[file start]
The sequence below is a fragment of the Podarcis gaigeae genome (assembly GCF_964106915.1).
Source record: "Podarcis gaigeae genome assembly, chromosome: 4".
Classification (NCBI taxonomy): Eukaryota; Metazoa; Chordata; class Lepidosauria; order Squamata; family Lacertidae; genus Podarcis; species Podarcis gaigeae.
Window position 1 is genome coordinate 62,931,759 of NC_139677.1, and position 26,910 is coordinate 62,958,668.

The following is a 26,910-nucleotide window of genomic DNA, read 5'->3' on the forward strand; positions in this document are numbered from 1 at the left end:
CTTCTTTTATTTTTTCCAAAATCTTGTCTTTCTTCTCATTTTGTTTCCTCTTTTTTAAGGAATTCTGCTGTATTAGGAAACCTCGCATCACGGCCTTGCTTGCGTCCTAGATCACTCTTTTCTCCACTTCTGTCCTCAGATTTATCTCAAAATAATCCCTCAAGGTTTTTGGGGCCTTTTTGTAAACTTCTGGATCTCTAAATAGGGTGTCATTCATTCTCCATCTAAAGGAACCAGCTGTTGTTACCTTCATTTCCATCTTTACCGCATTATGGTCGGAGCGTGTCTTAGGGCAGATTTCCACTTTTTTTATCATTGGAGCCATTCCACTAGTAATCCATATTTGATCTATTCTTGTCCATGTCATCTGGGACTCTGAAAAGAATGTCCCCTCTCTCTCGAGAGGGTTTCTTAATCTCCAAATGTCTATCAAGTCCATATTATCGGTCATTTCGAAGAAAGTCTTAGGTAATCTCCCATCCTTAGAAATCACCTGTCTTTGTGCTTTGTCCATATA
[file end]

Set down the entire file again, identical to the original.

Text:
The sequence below is a fragment of the Podarcis gaigeae genome (assembly GCF_964106915.1).
Source record: "Podarcis gaigeae genome assembly, chromosome: 4".
Classification (NCBI taxonomy): Eukaryota; Metazoa; Chordata; class Lepidosauria; order Squamata; family Lacertidae; genus Podarcis; species Podarcis gaigeae.
Window position 1 is genome coordinate 62,931,759 of NC_139677.1, and position 26,910 is coordinate 62,958,668.

The following is a 26,910-nucleotide window of genomic DNA, read 5'->3' on the forward strand; positions in this document are numbered from 1 at the left end:
CTTCTTTTATTTTTTCCAAAATCTTGTCTTTCTTCTCATTTTGTTTCCTCTTTTTTAAGGAATTCTGCTGTATTAGGAAACCTCGCATCACGGCCTTGCTTGCGTCCTAGATCACTCTTTTCTCCACTTCTGTCCTCAGATTTATCTCAAAATAATCCCTCAAGGTTTTTGGGGCCTTTTTGTAAACTTCTGGATCTCTAAATAGGGTGTCATTCATTCTCCATCTAAAGGAACCAGCTGTTGTTACCTTCATTTCCATCTTTACCGCATTATGGTCGGAGCGTGTCTTAGGGCAGATTTCCACTTTTTTTATCATTGGAGCCATTCCACTAGTAATCCATATTTGATCTATTCTTGTCCATGTCATCTGGGACTCTGAAAAGAATGTCCCCTCTCTCTCGAGAGGGTTTCTTAATCTCCAAATGTCTATCAAGTCCATATTATCGGTCATTTCGAAGAAAGTCTTAGGTAATCTCCCATCCTTAGAAATCACCTGTCTTTGTGCTTTGTCCATATA